New measures to address the serious failures at Nottingham City Council, have been announced by Local Government Secretary Robert Jenrick.
This follows a non-statutory review into the council’s finances last month.
An Improvement and Assurance Board, made up of experts in governance and finance, appointed by the department, will be set up to help the council deliver the report’s recommendations on governance and company ownership.
The council must put forward their 3-year recovery plan by the end of January 2021. This will set out how they will improve their financial position and review their investments. They must submit progress reports to the Department on a quarterly basis.
The measures come in response to a rapid non-statutory review commissioned in November to examine serious governance and risk management issues, including those associated with the council’s private energy company Robin Hood Energy.
Councils have a duty to manage taxpayers’ money responsibly and are held to account where they are found to have failed to do so. The review team, led by Max Caller CBE, found that the council’s financial strategy and commercial investment decisions over the past 4 years have resulted in a very significant budget gap and low levels of reserves.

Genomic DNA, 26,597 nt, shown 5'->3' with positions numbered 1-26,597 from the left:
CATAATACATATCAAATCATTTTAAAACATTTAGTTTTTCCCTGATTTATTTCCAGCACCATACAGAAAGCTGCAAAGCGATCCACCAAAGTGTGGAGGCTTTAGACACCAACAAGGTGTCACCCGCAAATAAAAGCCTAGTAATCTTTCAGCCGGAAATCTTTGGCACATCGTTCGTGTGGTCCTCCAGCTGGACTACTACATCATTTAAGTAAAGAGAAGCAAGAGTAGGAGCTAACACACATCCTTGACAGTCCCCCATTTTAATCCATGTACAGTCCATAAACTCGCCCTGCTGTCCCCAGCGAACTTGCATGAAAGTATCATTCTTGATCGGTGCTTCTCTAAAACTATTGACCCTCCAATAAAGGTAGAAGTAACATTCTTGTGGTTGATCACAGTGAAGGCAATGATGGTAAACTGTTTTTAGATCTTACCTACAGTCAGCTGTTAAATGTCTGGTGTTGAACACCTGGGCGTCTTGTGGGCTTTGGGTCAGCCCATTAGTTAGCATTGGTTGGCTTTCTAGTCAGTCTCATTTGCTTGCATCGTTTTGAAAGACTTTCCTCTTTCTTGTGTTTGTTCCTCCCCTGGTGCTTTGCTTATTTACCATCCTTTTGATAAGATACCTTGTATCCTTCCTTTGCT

It also highlighted that the council failed to understand the roles and responsibilities associated with managing their companies and, as a result, ended up with significant debts.
Local Government Secretary Rt Hon Robert Jenrick MP said: “The rapid review into Nottingham City Council highlighted appalling financial and management issues within the council. Taxpayers and residents have been let down by years of disgraceful mismanagement and inept ventures such as Robin Hood Energy, that have wasted tens of millions of pounds that should be being spent on public services. These must end now. The council has a window in which to demonstrate that it is capable of running the city and turning the situation it has created around.”
In the event of a failure by the council to demonstrate significant progress, a more formal statutory intervention will be considered, including the appointment of commissioners.